Our article today is another from Crystal Ferreira, history teacher at Polyhistoria, as she tackles a topic that is touchy for many in the US. Should the America treat the history of the Civil War in the same manner as Germany treats World War II? We’ll let her take it away from here.
After 4 years of fighting, General Ulysses S. Grant’s armies had finally defeated General Robert E. Lee’s Army of Northern Virginia. While the surrender terms had been agreed upon by Lee and Grant on April 9, 1865, the formal surrender ceremony did not take place until April 12th.
Neither Lee nor Grant elected to attend the surrender ceremony—instead, Grant selected
Brevet Major General Joshua Lawrence Chamberlain to receive the surrender of the Confederate infantry.
Grant’s approach to surrendering was the same as it was to fighting: pragmatic and unpretentious. He had no intention of holding a formal, parade-ground surrender ceremony, with the Confederate commander handing over his sword. He had no desire to rub the Southerners’ noses in it; capitulation was humiliation enough. This was a mistake. It sent the message to the South that they hadn’t really surrendered.
One officer, Brig. Gen. Edward Porter Alexander, suggested that instead of surrendering, Lee disperse the army and tell the men to regroup with Johnston’s army or return to their states to continue fighting. Lee rejected the idea, explaining that “if I took your advice, the men would be without rations and under no control of officers. They would be compelled to rob and steal in order to live. They would become mere bands of marauders.”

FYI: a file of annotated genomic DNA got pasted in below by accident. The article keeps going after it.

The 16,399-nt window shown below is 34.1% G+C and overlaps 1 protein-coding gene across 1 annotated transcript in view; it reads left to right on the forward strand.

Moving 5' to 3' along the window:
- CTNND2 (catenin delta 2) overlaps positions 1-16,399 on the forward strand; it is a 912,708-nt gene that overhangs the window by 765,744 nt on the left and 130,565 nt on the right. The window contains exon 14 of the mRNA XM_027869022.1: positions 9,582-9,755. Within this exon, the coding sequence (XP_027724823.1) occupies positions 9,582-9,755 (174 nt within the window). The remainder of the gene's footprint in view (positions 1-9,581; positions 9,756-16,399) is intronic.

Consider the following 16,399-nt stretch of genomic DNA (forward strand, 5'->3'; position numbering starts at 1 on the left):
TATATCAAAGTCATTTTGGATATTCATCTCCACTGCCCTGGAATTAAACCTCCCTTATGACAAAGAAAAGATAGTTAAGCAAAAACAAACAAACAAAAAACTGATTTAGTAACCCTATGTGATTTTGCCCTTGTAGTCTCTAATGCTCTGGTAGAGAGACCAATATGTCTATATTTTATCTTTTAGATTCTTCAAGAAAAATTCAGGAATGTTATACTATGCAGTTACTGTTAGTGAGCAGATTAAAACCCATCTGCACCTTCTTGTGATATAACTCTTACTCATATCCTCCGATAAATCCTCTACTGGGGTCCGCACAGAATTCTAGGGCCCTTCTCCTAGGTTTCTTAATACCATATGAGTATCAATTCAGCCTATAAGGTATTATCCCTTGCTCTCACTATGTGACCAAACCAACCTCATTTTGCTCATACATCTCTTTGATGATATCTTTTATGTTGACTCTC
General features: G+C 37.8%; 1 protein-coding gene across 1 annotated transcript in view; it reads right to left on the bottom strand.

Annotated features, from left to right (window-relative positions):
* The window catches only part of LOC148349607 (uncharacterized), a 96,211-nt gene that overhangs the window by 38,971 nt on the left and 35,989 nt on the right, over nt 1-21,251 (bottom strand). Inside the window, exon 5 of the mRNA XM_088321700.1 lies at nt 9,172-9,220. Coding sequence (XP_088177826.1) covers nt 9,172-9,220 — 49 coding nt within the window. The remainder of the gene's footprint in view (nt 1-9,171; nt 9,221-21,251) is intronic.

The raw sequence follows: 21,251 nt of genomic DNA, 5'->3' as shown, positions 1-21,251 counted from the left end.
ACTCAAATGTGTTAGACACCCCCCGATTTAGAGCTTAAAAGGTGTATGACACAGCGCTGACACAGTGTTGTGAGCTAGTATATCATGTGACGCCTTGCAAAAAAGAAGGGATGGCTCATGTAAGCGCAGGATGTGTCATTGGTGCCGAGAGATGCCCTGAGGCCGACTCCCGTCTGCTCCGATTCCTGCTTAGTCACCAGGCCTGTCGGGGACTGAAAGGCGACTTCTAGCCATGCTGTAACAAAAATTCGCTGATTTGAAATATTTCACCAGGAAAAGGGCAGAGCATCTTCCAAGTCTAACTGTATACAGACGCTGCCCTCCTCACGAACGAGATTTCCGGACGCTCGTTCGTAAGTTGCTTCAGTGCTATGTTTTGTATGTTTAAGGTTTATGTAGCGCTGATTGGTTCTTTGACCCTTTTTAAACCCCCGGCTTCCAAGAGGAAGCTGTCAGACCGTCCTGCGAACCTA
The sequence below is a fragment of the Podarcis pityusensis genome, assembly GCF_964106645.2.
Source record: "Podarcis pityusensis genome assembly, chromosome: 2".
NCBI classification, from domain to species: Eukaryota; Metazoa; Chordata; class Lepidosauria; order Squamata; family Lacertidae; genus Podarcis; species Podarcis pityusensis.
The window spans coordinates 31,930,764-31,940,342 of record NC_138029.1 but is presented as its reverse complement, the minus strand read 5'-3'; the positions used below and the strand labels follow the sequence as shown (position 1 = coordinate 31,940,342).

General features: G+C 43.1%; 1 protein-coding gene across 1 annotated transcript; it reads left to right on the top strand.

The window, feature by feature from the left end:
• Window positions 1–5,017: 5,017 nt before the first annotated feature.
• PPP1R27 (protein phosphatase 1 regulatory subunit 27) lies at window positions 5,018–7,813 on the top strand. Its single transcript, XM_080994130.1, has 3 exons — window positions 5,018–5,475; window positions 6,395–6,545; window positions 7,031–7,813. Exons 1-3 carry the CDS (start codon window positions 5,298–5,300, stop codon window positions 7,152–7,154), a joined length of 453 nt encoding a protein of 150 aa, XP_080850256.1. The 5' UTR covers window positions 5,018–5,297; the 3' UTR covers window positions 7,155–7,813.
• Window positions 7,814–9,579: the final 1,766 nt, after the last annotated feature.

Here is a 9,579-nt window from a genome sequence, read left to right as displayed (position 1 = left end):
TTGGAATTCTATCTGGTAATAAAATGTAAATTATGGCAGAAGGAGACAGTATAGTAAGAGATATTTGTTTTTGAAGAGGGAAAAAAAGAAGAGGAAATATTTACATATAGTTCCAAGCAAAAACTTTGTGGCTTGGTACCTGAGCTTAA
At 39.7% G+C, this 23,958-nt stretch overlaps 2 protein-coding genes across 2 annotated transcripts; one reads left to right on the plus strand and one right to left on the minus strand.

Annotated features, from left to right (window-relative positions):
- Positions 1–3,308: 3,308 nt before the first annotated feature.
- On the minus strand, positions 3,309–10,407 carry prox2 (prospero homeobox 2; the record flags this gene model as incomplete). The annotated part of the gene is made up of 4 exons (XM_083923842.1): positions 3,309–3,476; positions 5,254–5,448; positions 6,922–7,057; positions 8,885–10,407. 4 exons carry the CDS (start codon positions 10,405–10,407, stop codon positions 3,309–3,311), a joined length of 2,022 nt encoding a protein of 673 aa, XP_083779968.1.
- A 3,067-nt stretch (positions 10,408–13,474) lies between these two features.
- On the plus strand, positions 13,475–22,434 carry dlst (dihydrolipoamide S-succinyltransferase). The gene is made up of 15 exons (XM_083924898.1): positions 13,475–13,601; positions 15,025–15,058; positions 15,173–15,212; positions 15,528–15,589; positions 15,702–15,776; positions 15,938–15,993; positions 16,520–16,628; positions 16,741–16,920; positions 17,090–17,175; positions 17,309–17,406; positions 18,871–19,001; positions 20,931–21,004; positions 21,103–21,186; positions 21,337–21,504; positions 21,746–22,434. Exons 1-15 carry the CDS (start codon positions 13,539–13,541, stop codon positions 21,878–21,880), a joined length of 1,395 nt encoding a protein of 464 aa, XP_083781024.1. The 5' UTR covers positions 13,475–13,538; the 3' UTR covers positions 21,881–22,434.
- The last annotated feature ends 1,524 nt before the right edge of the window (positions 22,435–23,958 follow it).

Lee’s words were dignified and gentlemanly– he came across not as a man who was beaten, but rather as a man who cared for the well-being of the people. Lee surrendered because he knew that Grant wouldn’t demand an unconditional surrender.
Grant not demanding unconditional surrender, not holding a parade-ground surrender ceremony, and not attending the surrender ceremony (and forcing Lee to attend as well) are all mistakes that can still be felt today. The combined lack of all of those things sent the message to the South that they had never really surrendered at all.